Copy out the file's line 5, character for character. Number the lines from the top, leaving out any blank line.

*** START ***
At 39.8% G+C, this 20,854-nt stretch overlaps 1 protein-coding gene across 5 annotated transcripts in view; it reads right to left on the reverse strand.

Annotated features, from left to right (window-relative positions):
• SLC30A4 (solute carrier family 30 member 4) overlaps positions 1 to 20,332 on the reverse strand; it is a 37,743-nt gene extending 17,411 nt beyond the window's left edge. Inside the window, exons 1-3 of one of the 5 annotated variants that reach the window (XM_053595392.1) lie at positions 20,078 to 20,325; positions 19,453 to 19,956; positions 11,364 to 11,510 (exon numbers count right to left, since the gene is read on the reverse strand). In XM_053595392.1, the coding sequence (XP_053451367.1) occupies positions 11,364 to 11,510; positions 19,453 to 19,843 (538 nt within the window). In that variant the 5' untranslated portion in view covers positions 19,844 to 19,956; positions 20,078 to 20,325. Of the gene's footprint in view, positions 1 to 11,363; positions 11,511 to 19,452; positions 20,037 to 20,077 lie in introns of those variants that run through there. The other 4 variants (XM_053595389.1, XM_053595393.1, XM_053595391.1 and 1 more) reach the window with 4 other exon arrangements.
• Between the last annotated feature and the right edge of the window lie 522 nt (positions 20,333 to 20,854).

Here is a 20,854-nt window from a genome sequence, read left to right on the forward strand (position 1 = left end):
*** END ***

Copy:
Here is a 20,854-nt window from a genome sequence, read left to right on the forward strand (position 1 = left end):